–Well, that’s why it’s critical to understand the analysis, because you can’t say there is a genuine ambiguity unless you understand how they arrived at that conclusion.

The meaning of actual damages can vary with the context, but it’s usually crystal clear in each context what you are talking about.

In this privacy context, it’s fairly clear, we have a provision at page 66A of the appendix, Section 2B, where Congress recites of purpose of this remedies provision, and it states:

“The purpose is to hold the United States liable for any damages which occur as a result of. “

The notable thing about that statement of purpose, which occur as a result of, lines up precisely with proven, not presumed damages.

But any damages which occur as a result of, conflicts directly with the notion of only one category of damages as being authorized.

Raymond A. Cardozo:

That’s Congress’ statement of purpose for this very provision.

That aligns.

Mr. Cooper’s construction aligns.

The government creates disharmony in the statute.

Stephen G. Breyer:

This would save you some time, possibly, but my guess is you may know that every State or many States have statutes or tort laws or something against invasion of privacy.

Now, you may know how many.

And — and if you know how many, that’s helpful.

And of those, if you know how many, how many of them, and perhaps all, provide damages for mental suffering caused by a violation of that particular tort-like provision?

Do you know anything about those statistics?

Raymond A. Cardozo:

Justice Breyer, you have given me a little bit too much credit, I can’t give you a number of States, but I can tell you that I am not aware of any State that disallows.

It is by far the general rule and I think it’s universal that recovery of mental and emotional distress for invasion of the privacy.

Stephen G. Breyer:

Do you know enough to know if they have done so through the use of a term like “actual damages” that run analogous thereto, or whether they had to have some special form of words?

Raymond A. Cardozo:

I don’t know that.

So, I’ll–

Stephen G. Breyer:

Okay.

Antonin Scalia:

Of course you are talking about statutes that require that the material have been made public, not that say establish a violation if one agency provides the information to another agency?

I mean, as the government points out, this statute goes far beyond any — any State statutory or common law protections of privacy.

It’s really very picky, picky.

And — and to say that, you know, whatever emotional harm comes from that is — is quite different from saying that under State privacy laws emotional distress is compensable.

Raymond A. Cardozo:

–Yes, but we are here today only talking about the narrow category of cases in which there is an intentional and willful violation.

So they knew the law prevented them from doing what they did.

Antonin Scalia:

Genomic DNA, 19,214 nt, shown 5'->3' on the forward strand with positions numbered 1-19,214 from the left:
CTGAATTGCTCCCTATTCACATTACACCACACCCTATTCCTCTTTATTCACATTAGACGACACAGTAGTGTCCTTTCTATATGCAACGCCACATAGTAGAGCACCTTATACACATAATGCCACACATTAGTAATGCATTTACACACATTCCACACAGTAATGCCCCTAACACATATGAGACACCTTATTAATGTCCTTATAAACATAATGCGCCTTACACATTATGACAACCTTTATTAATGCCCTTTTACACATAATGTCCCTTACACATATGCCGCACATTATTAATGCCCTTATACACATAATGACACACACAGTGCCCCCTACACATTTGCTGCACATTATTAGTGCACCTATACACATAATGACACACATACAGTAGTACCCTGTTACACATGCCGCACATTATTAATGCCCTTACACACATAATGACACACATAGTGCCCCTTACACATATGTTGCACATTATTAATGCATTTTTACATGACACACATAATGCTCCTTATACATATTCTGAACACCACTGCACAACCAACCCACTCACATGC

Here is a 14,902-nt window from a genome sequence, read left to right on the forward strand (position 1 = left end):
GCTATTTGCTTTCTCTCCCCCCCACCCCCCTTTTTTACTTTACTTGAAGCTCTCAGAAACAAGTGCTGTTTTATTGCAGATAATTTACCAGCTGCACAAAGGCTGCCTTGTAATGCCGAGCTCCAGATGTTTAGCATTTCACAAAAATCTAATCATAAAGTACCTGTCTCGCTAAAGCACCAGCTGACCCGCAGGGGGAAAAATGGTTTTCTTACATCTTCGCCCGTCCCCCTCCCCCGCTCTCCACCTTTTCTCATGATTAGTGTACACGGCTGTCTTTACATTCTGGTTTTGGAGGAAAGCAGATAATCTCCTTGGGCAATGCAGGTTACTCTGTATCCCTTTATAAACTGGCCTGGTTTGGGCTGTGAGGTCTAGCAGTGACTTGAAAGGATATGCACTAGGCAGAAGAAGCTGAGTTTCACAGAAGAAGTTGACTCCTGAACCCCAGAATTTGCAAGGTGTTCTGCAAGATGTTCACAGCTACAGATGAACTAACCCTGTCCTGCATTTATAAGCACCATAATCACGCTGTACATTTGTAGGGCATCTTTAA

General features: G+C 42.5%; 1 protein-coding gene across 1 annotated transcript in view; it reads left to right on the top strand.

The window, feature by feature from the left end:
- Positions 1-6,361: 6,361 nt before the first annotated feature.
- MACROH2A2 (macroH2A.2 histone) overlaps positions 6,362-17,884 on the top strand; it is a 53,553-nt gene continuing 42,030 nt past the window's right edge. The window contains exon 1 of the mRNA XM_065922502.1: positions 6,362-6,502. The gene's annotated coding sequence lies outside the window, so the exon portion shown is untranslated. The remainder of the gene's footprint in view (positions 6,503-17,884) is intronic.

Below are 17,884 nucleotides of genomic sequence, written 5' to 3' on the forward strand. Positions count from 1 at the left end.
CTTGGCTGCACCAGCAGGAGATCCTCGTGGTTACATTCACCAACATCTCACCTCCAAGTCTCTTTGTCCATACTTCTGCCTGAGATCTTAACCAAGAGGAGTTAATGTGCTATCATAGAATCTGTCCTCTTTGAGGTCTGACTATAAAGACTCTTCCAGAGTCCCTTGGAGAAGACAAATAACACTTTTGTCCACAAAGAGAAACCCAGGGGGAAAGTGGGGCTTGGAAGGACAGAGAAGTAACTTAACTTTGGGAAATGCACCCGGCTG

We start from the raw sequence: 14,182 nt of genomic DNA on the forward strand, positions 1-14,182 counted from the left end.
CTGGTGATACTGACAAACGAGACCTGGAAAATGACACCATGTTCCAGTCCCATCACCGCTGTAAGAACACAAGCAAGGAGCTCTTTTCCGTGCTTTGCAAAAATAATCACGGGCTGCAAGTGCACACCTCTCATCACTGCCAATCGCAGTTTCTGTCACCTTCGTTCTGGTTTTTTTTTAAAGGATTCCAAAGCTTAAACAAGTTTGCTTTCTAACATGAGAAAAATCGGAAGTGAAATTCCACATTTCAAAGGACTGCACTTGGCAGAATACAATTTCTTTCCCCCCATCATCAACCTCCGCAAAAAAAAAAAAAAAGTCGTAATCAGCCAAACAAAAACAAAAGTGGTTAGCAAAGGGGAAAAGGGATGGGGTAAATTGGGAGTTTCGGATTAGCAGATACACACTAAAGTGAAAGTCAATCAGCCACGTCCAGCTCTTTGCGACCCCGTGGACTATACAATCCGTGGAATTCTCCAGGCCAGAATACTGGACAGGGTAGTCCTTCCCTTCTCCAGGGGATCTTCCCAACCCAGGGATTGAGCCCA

Well, that’s right.

But all you have to know is that you shouldn’t give it to the other agency, because you are not making it public.

You are not doing the kind of thing that constitutes an invasion of privacy under State law.

You just failed, intentionally failed, to follow the very detailed and as I say picky, picky prescriptions contained in the Privacy Act.

To say that you get emotional distress for that as opposed to genuine — what I would call genuine privacy incursions, which State law covers is a different question.

Raymond A. Cardozo:

But — but this provision is covering the range of intentional and willful violations covered in the act.

The example of the whistleblower who you want to silence, so you leak the most embarrassing details to the press, shaming and humiliating them in front of friends and family — don’t leave the house for a month, but you haven’t lost your job, and you are not out of pocket — zero remedy, zero.

That’s the government’s construction.

And look at section 2, how Congress described this act.

Raymond A. Cardozo:

They didn’t say we’re imposing some picayune technical requirements.

They are saying we’re doing this to safeguard individual rights of privacy.

They use the very lingo; they analogize it unmistakably and explicitly to the common law kind of invasion of privacy for which emotional distress is routinely recoverable.

Sonia Sotomayor:

Do you have any statistics on the percentage of actions brought under the Privacy Act in which the plaintiff was able to establish pecuniary harm?

Raymond A. Cardozo:

I don’t have any statistics on that.

The one thing I can tell you is that this has been the law in the Fifth Circuit for well over 30 years, and as the government — and prior to Doe v. Chao the rule was, in most circuits, you didn’t have to show any damages.

And yet at that point, a good 37 years after the act had come into existence, the government sat up here and admitted that far broader construction of the act than we are talking about today had no meaningful effect on the public–

Antonin Scalia:

You say in the Fifth Circuit or the Ninth Circuit for — for many years?

Raymond A. Cardozo:

–This case is — in — coming out of the Ninth Circuit, but the Fifth Circuit passed the rule.

Antonin Scalia:

–for a long time, yes.

Raymond A. Cardozo:

In the early ’80s it first recognized emotional distress.

Sonia Sotomayor:

Are you aware of any runaway verdicts based on awards of mental damage proof?

Raymond A. Cardozo:

The only case that I’m aware of–

Sonia Sotomayor:

I define runaway awards as those in — in six figures or above.

Raymond A. Cardozo:

–No.

Sonia Sotomayor:

Or even high five figures.

Raymond A. Cardozo:

The highest I can think of in the moment was a case out of the Fifth Circuit called Jacobs in which a Federal agency revealed — leaked to the press information falsely suggesting a bank president was a money launderer.